In Greek mythology, Hydra was a monstrous water serpent that lived in a swamp and terrorized nearby residents. When intrepid Hercules sliced off one of Hydra's multiple heads, two more heads grew back in its place.
This counterintuitive result—when an action taken to reduce a problem actually multiplies it—is known as a hydra effect. Scientists propose that ecological systems exhibit something akin to a hydra effect when a higher death rate in a species ultimately increases the size of its population.
In other words, what does kill you makes you…more abundant.
New research from Rachel Penczykowski, assistant professor of biology in Arts & Sciences at Washington University in St. Louis, investigates why and in what types of systems this hydra effect can occur. The study includes laboratory components and an analysis of 13 fungal epidemics in nature.
"Disease epidemics can drive declines in host populations, trigger conservation crises for wildlife and sometimes even drive hosts extinct," Penczykowski said. "Typically we predict that parasites that increase host mortality rate should decrease host density. But this is not always the case."
Penczykowski's study in the journal American Naturalist starts with the common water flea. These tiny crustaceans with antler-like antennae and rounded bellies twitch their way through freshwater lakes across North America.
But the story is even larger than these adorable algae-eaters.
Food web interrupted
Water fleas are filter feeders that play a key role in local food webs.
"If you want a nice, clear lake, you want a lot of these zooplankton swimming around gobbling up all the algae," Penczykowski said.
Water fleas typically range in size from 1-5 mm. They grow larger as they eat and then become food themselves, hunted by midge larvae and larval fish.
But it's that gobbling mouth that gets water fleas into trouble. While gliding through the water eating little floating plants, water fleas accidentally swallow spores of a fungal parasite.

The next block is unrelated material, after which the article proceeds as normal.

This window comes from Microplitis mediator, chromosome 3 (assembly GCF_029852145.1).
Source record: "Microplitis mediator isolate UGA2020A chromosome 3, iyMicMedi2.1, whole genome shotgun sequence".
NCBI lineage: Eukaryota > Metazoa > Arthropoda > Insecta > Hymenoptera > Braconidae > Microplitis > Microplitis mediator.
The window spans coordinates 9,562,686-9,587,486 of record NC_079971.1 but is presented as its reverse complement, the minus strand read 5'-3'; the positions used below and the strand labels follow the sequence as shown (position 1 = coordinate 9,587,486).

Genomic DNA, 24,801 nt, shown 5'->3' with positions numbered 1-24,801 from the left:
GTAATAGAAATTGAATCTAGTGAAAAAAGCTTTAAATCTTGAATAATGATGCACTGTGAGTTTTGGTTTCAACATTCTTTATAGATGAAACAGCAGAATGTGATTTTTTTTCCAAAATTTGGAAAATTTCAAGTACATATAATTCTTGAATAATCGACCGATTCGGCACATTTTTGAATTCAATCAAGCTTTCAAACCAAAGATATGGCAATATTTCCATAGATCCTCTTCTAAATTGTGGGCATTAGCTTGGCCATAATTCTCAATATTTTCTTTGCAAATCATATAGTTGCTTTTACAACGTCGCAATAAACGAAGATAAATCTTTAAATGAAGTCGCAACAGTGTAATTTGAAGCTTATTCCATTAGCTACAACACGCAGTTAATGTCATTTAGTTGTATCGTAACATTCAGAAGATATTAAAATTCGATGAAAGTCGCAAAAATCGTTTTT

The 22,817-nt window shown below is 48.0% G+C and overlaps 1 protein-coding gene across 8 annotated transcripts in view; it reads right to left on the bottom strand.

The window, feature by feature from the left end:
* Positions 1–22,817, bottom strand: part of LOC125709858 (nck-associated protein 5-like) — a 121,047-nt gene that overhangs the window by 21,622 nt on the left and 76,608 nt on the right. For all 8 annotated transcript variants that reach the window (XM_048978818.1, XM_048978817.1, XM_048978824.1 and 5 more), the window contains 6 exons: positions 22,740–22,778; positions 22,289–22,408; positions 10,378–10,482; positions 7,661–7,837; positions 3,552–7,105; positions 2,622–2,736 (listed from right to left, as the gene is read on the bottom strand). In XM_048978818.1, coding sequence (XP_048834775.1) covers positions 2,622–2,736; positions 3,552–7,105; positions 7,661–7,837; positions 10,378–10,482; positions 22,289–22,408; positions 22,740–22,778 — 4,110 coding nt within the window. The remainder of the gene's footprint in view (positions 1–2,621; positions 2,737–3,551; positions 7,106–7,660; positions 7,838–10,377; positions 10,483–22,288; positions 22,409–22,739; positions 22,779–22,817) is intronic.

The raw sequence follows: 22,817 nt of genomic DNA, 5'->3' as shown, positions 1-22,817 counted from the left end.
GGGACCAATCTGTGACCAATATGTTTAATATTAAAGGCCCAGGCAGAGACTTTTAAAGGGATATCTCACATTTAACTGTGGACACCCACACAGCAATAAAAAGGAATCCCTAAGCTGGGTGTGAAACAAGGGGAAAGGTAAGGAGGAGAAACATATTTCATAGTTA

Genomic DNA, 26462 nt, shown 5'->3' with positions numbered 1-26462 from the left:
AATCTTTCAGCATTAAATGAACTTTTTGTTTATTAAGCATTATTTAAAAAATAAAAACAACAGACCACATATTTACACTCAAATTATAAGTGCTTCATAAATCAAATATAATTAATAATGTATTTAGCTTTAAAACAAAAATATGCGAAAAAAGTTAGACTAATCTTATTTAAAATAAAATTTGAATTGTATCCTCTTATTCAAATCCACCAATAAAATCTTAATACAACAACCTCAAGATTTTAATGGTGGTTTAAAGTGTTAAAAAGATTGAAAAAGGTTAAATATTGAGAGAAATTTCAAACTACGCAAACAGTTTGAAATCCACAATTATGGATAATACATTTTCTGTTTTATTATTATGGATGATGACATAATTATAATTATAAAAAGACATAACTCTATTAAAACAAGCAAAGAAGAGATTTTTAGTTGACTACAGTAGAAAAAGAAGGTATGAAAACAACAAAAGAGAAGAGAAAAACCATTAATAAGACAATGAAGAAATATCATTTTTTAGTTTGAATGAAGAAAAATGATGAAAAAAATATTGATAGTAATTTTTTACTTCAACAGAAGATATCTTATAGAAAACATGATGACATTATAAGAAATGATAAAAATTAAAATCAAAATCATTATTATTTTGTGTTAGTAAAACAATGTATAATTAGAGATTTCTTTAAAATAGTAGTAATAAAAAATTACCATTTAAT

The parasite soon takes hold—an infection that seems all the more dramatic because it's easy to see the fungus spores spread through the water flea's see-through body.
Ultimately, the infection kills the water flea in a matter of days.
"You see these little needle-shaped things accumulating," Penczykowski said. "Then it starts to grow in their head and everywhere." Heavily infected water fleas become more sluggish.
In the new study, Penczykowski and her collaborators conducted feeding experiments and determined that water fleas tend to eat significantly less once infected, even during the early days of their infections.
Cue the hydra: Here is the opportunity for other water fleas to step up.
Water fleas are normally such important algae "grazers" that their presence can mean the difference between a mucky marsh and a really nice swimming hole. But once some individuals in a lake become infected and stop foraging as much, there is more algae available for as-yet-uninfected water fleas to eat.
Penczykowski discovered that this is one of the key conditions for a hydra effect. The parasite must target a host—in this case, water fleas—that would otherwise substantially consume all available food resources.
The new study uses consumer-resource theory to explain why—and in what types of systems—the hydra effect can occur. (The hydra effect cannot be used to describe the spread of coronavirus or effects in human systems, Penczykowski noted.)
In addition to the laboratory feeding experiments, Penczykowski and her collaborators investigated 13 fungal epidemics in nature. All of their samples came from freshwater lakes, located primarily in the U.S. Midwest. The scientists counted infected and uninfected water fleas and figured out how much algae was available for the water fleas to eat.
The model they had developed in the laboratory was accurate in predicting the results they saw in the wild.
"We found evidence for a foraging-mediated hydra effect: large outbreaks depressed foraging rate and correlated with increased densities of both algal resources and Daphnia hosts," Penczykowski said.
"There is a balance between the mortality imposed by the parasite and the impact on the feeding rate," she said. "If the parasite is too virulent and poses too high of a death rate, you would be less likely to see this hydra effect. But also if there's no increased death rate, you don't expect it."
More information: Rachel Penczykowski et al, Virulent disease epidemics can increase host density by depressing foraging of hosts, The American Naturalist (2021). DOI: 10.1086/717175
Journal information: American Naturalist
Provided by Washington University in St. Louis